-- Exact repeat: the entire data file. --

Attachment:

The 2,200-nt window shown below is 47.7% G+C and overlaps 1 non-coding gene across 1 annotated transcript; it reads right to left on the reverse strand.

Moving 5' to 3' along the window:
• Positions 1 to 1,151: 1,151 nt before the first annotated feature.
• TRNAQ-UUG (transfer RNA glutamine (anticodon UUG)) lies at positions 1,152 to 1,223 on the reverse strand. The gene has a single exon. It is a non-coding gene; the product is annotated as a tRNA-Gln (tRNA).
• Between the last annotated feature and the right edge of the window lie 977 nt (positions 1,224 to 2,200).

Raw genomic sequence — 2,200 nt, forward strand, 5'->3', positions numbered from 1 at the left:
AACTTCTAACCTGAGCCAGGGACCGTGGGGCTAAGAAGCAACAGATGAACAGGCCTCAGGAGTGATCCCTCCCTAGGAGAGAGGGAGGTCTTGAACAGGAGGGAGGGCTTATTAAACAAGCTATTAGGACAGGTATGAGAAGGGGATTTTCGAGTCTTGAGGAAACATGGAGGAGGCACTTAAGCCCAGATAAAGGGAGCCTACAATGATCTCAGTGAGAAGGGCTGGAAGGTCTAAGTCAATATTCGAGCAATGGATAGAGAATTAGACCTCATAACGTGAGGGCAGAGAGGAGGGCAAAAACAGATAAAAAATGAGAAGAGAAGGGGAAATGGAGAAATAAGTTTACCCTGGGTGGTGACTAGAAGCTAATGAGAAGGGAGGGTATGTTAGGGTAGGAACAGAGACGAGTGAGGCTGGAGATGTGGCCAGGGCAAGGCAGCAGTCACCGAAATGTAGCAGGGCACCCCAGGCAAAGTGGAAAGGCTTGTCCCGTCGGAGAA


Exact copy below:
The 2,200-nt window shown below is 47.7% G+C and overlaps 1 non-coding gene across 1 annotated transcript; it reads right to left on the reverse strand.

Moving 5' to 3' along the window:
• Positions 1 to 1,151: 1,151 nt before the first annotated feature.
• TRNAQ-UUG (transfer RNA glutamine (anticodon UUG)) lies at positions 1,152 to 1,223 on the reverse strand. The gene has a single exon. It is a non-coding gene; the product is annotated as a tRNA-Gln (tRNA).
• Between the last annotated feature and the right edge of the window lie 977 nt (positions 1,224 to 2,200).

Raw genomic sequence — 2,200 nt, forward strand, 5'->3', positions numbered from 1 at the left:
AACTTCTAACCTGAGCCAGGGACCGTGGGGCTAAGAAGCAACAGATGAACAGGCCTCAGGAGTGATCCCTCCCTAGGAGAGAGGGAGGTCTTGAACAGGAGGGAGGGCTTATTAAACAAGCTATTAGGACAGGTATGAGAAGGGGATTTTCGAGTCTTGAGGAAACATGGAGGAGGCACTTAAGCCCAGATAAAGGGAGCCTACAATGATCTCAGTGAGAAGGGCTGGAAGGTCTAAGTCAATATTCGAGCAATGGATAGAGAATTAGACCTCATAACGTGAGGGCAGAGAGGAGGGCAAAAACAGATAAAAAATGAGAAGAGAAGGGGAAATGGAGAAATAAGTTTACCCTGGGTGGTGACTAGAAGCTAATGAGAAGGGAGGGTATGTTAGGGTAGGAACAGAGACGAGTGAGGCTGGAGATGTGGCCAGGGCAAGGCAGCAGTCACCGAAATGTAGCAGGGCACCCCAGGCAAAGTGGAAAGGCTTGTCCCGTCGGAGAA